Posted: Thursday 13th February 2014 at 9:06 am

How can two laptops cost $5,000? MPs question University of Ghana


Two laptops bought in 2008 at the cost of $5,000 by two researchers of the School of Public Health at the University of Ghana, became a huge issue at the Public Accounts Committee (PAC) of Parliament when it start­ed its public hearing into audited accounts of public boards and institutions on Tuesday.

The National Democrat­ic Congress (NDC) Member of Parliament for Amenfi Central, George Kofi Arthur, prompted the com­mittee about the acquisition of the two laptops by Dr. Ayitey Coleman and Prince Bonney, who were seconded from the Ministry of Health to the school for some proj­ect work.

The laptops were paid for by the school.
Hon Arthur wondered how two laptop computers could cost $2,500 each in 2008 and demanded further clarifications from the authorities of the school.

In their answers, the accountant of the school, Israel Mawuli Agboh and the Vice-Dean, Moses Aikins, said the two researchers then attached to the school, went for a conference abroad and bought the lap­top computers for a project the school was undertaking with their assistance.

According to them, after the acquisition of the lap­tops, the accounting depart­ment pursued the researchers for store receipt vouchers but they never had them until 2011.

Sources close to the PAC say the receipts,which reached the PAC members just before the sitting, might not be authentic.

This was after another member of the committee and NDC MP for Keta, Richard Quashigah, had also raised issues about the exact place where the com­puters were bought.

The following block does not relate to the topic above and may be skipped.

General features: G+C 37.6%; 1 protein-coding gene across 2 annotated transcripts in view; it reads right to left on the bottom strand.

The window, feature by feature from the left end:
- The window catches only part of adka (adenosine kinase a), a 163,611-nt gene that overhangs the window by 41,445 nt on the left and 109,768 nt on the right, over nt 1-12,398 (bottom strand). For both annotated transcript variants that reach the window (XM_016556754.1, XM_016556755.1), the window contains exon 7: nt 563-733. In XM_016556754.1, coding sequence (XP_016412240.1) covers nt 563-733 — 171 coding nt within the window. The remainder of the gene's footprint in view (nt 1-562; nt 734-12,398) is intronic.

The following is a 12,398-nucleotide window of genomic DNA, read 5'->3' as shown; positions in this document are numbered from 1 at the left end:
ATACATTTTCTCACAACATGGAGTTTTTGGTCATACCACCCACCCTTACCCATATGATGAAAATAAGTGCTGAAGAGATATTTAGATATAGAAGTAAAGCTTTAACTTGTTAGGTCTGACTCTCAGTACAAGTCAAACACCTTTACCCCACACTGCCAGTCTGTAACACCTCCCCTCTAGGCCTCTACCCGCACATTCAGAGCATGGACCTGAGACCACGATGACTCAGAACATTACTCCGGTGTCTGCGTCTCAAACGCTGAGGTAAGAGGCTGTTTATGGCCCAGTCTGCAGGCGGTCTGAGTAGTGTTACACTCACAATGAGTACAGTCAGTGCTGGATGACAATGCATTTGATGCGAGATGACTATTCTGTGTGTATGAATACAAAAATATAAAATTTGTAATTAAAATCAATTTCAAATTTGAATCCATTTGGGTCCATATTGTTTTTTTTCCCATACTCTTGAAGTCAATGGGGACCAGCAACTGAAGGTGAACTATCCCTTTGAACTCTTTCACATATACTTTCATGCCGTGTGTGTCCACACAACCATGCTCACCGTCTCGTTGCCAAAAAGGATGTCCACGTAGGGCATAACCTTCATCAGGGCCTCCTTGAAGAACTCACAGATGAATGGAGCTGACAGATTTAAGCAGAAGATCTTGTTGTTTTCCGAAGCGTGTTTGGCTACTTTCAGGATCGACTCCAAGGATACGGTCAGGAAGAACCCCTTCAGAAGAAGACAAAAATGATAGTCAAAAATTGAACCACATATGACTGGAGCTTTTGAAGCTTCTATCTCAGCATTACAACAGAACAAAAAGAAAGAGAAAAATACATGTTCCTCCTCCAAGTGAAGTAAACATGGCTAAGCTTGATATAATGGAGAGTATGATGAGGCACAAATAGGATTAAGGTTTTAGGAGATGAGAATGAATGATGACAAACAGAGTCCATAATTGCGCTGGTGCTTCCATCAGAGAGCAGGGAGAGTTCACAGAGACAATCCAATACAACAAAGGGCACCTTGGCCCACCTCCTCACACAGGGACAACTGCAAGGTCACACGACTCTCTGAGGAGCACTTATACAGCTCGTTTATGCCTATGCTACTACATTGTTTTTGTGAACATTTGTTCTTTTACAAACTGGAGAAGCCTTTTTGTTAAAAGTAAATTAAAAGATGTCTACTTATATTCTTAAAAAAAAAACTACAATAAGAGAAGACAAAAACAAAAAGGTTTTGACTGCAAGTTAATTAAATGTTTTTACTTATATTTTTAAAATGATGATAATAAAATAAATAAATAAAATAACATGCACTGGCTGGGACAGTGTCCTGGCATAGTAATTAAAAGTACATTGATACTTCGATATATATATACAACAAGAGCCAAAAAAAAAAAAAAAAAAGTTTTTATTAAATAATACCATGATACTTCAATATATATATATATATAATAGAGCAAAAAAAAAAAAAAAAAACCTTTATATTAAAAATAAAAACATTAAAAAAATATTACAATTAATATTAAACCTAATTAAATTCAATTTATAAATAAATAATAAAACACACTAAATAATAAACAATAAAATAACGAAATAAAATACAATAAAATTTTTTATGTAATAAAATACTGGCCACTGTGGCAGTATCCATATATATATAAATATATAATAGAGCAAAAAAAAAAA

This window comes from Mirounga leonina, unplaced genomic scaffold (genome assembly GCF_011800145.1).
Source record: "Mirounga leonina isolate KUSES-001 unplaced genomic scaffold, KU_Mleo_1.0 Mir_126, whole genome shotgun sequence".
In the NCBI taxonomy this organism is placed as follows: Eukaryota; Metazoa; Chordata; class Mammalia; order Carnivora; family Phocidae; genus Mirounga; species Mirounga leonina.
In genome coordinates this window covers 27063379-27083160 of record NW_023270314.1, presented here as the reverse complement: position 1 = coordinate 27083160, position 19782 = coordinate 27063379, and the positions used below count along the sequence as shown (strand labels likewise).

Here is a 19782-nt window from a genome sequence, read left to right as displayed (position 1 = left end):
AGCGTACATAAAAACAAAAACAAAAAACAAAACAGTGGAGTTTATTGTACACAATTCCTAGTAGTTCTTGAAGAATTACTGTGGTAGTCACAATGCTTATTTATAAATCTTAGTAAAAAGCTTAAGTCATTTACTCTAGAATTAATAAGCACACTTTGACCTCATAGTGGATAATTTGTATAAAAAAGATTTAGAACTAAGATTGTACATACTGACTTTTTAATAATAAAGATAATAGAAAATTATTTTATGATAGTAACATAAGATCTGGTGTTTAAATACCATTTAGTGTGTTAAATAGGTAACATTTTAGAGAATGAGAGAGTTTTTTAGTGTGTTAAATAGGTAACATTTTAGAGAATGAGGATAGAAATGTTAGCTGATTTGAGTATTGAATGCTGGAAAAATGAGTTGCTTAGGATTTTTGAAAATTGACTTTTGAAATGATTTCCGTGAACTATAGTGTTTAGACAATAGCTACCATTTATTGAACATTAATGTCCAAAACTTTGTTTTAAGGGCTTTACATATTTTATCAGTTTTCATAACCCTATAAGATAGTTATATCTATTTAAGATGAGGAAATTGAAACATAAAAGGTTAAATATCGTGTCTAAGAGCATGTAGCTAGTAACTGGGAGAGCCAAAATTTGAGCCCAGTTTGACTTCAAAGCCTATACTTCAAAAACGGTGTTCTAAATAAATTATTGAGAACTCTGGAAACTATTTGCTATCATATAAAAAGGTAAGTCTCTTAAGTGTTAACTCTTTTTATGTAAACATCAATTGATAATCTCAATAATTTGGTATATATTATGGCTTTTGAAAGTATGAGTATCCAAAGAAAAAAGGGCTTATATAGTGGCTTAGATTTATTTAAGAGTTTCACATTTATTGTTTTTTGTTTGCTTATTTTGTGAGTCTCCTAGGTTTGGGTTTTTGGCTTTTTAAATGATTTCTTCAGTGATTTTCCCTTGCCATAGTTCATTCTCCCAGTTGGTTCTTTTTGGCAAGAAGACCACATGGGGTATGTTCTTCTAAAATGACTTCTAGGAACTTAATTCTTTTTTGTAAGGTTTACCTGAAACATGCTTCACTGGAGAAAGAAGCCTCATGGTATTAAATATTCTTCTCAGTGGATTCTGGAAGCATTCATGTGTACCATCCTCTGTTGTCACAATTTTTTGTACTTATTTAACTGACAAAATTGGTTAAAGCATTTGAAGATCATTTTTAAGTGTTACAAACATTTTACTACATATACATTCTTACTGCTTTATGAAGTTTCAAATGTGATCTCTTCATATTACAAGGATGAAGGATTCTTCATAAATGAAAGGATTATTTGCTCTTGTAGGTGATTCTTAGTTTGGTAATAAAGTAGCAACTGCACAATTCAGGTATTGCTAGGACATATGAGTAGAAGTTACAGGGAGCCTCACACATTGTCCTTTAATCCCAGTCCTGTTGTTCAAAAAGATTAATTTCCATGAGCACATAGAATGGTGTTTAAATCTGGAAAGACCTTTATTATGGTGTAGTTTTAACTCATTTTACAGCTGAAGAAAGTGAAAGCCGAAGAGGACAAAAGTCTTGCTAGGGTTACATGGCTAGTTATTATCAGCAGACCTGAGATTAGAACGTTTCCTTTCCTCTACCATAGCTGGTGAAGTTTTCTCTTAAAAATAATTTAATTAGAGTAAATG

He said documents and some receipts available to them indicated that the computers were bought in New Orleans, United States, in someone’s name; but the authorities of the school are also saying that the two researchers bought the com­puters in Europe in their names.

With these conflicting reports, a committee member, Nii Lantey Vanderpuye suggestted the committee invite the two researchers at the centre of the controversy to appear before it and clarify certain issues.

Meanwhile, the chair­man of the committee, Kwaku Agyeman-Manu, has asked the auditors from the Accountant-General’s Department to conduct fur­ther investigations into the matter and make their rec­ommendations to the com­mittee for further action.

Also appearing before the committee were officials from the University of Pro­fessional Studies who were praised for being up-to-date with the preparation of their audited accounts.

The committee mem­bers strongly urged the uni­versity to wean itself off government subvention since it has the capacity to generate enough resources for the management of the school; but the Vice Chancel­lor of the University, Prof Joshua Alabi, disagreed with the committee mem­bers saying, the university would still need govern­ment assistance because of infrastructural projects the university is undertaking.


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